And so, Francis is retrieving for us the aboriginal way that the God-man was encountered and “known” from the beginning. Charles Taylor offers the epistemological sea-change that he found “inspirational” in Ivan Illich as the key to understanding the emergence of Modernity as rationalistic, objectifying, controlling, rule based individualism which pervades the Western culture in which we all live and experience our being.
Taylor writes in his foreword to an interview with Ivan Illich: “In Latin Christendom, the attempt was made to impose on everyone a more individually committed and Christocentric religion of devotion and action, and to suppress or even abolish older, supposedly ‘magical’ or ‘superstitious’ forms of collective ritual practice.
“Allied with a neo-Stoic outlook, this became the charter for a series of attempts to establish new forms of social order. These helped to reduce violence and disorder and to create populations of relatively pacific and productive artisans and peasants who were more and more induced/forced into the new forms of devotional practice and moral behavior, be this in Protestant England, Holland, or later the American colonies, or in Counter-Reformation France, or in the Germany of the Polizeistaat.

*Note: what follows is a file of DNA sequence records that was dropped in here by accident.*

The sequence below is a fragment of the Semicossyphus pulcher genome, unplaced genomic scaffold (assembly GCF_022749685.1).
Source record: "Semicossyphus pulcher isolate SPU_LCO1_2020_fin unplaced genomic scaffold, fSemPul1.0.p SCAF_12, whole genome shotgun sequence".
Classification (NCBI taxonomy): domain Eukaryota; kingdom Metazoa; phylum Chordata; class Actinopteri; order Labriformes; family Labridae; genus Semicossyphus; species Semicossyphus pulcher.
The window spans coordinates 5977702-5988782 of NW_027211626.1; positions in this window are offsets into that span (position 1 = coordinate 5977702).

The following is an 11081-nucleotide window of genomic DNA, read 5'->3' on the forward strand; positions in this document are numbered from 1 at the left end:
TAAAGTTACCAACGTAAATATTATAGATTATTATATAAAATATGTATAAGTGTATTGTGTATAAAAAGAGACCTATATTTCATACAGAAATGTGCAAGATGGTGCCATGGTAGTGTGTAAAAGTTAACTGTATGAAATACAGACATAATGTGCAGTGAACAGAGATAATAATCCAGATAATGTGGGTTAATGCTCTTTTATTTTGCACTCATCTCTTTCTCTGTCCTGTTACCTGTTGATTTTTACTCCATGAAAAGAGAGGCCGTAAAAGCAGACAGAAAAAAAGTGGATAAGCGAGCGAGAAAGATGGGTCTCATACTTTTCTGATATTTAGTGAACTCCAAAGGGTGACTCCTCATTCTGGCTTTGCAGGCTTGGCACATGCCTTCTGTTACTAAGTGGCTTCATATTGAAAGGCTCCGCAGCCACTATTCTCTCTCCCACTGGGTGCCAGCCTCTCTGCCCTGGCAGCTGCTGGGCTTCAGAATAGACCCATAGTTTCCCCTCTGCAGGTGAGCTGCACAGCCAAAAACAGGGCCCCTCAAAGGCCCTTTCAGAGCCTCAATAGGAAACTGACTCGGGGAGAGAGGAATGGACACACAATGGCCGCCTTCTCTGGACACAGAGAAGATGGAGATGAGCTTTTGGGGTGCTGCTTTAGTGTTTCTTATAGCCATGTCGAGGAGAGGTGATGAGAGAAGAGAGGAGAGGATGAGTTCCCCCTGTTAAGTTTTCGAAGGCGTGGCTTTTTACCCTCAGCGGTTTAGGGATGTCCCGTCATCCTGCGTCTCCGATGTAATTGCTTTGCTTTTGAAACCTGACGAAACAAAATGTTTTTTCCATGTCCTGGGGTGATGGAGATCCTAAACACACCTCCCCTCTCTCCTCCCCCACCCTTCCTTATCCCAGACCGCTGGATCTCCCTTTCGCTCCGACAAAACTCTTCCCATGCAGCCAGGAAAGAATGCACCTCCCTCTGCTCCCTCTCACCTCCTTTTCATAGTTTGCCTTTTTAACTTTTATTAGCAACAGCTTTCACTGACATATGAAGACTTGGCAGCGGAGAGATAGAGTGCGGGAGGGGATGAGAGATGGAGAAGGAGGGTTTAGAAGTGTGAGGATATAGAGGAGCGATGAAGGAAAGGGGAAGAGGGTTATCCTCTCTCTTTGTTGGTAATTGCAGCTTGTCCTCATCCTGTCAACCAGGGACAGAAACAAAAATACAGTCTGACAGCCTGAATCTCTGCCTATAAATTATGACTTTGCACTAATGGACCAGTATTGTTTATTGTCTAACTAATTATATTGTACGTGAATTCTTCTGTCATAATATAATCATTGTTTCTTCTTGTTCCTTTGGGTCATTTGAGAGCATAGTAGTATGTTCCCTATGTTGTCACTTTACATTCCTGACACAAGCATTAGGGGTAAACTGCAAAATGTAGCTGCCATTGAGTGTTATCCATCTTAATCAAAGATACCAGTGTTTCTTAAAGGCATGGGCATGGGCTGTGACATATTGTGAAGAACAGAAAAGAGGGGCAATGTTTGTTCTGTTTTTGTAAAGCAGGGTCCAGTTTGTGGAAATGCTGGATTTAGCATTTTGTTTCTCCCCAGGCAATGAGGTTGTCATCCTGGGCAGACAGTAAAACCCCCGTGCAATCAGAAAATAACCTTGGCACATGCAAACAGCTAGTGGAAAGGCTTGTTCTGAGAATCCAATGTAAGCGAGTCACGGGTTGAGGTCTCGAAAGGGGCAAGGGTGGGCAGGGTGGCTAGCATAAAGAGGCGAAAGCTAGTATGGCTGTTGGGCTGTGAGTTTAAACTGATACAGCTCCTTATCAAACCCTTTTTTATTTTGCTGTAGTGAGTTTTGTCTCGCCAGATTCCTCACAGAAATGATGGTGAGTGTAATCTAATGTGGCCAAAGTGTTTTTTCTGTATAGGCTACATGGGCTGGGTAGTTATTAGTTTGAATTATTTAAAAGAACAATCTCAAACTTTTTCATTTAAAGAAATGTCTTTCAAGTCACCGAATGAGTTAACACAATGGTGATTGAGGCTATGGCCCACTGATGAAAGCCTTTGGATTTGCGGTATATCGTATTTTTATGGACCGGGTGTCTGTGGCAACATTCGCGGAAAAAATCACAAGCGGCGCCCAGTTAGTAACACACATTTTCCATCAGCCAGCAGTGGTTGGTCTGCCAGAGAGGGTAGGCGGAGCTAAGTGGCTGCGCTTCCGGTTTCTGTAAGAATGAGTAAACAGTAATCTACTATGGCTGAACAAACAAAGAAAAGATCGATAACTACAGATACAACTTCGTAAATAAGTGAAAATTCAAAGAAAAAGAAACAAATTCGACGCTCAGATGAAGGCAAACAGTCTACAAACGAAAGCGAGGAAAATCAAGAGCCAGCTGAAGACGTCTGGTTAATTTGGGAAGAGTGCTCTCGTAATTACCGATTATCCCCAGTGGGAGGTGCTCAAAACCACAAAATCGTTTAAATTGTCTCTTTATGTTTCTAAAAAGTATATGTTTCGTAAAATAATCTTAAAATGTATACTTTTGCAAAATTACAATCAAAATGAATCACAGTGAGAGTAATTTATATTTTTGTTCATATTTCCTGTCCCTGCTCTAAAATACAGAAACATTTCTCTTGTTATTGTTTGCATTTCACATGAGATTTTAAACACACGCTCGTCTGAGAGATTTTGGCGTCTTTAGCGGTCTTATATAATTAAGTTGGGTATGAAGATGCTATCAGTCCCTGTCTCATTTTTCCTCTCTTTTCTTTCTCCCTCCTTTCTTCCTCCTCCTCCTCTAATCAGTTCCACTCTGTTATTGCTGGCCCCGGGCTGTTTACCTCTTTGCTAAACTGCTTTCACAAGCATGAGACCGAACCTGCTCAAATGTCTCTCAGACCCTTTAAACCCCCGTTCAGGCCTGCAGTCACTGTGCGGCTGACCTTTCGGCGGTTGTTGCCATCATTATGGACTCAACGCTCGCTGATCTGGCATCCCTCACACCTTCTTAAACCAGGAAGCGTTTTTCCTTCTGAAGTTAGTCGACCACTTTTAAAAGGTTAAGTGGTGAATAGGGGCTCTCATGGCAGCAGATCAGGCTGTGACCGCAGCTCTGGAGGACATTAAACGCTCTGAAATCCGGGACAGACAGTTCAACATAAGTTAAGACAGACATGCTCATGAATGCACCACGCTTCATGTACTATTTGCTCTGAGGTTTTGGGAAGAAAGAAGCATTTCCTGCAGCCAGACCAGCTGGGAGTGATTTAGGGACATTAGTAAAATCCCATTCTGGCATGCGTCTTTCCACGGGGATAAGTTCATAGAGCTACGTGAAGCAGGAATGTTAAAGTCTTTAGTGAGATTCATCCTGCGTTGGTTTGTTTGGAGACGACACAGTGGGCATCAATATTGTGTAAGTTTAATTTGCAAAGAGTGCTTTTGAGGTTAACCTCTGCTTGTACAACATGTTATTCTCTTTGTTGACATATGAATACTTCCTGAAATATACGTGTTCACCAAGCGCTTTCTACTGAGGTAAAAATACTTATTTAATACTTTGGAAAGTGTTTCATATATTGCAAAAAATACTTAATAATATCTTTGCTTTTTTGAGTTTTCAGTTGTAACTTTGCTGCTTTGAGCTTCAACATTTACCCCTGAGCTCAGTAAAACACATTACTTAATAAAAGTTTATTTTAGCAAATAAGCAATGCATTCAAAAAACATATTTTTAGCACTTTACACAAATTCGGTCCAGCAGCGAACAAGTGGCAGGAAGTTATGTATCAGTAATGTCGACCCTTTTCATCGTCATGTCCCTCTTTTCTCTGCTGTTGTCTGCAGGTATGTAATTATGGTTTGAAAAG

“This creation of a new, civilized, ‘polite’ order succeeded beyond what its first originators could have hoped for, and this in turn led to a new reading of what a Christian order might be, one which was seen more and more in ‘immanent’ terms. (The polite, civilized order is the Christian order.) This version of Christianity was shorn of much of its ‘transcendent’ content, and was thus open to a new departure, in which the understanding of good order – could be embraced outside of the original theological, Providential framework, and in certain cases even against it (as by Voltaire, Edward Gibbon, and in another way David Hume).
“The secularization of Western culture and, indeed, widespread disbelief in God have arisen in close symbiosis with this belief in a moral order of rights’ bearing individuals who are destined (by God or Nature ) to act for mutual benefit. Such an order thus rejects the earlier honor ethic which exalted the warrior, just as the new order also tends to occlude any transcendent horizon. (We see one good formulation of this notion of order in John Locke’s Second Treatise of Government, in which he argued for a human origin of the authority to rule.) This understanding or order has profoundly shaped the modern West’s dominant forms of social imaginary: the market economy, the public sphere, the sovereign ‘people.’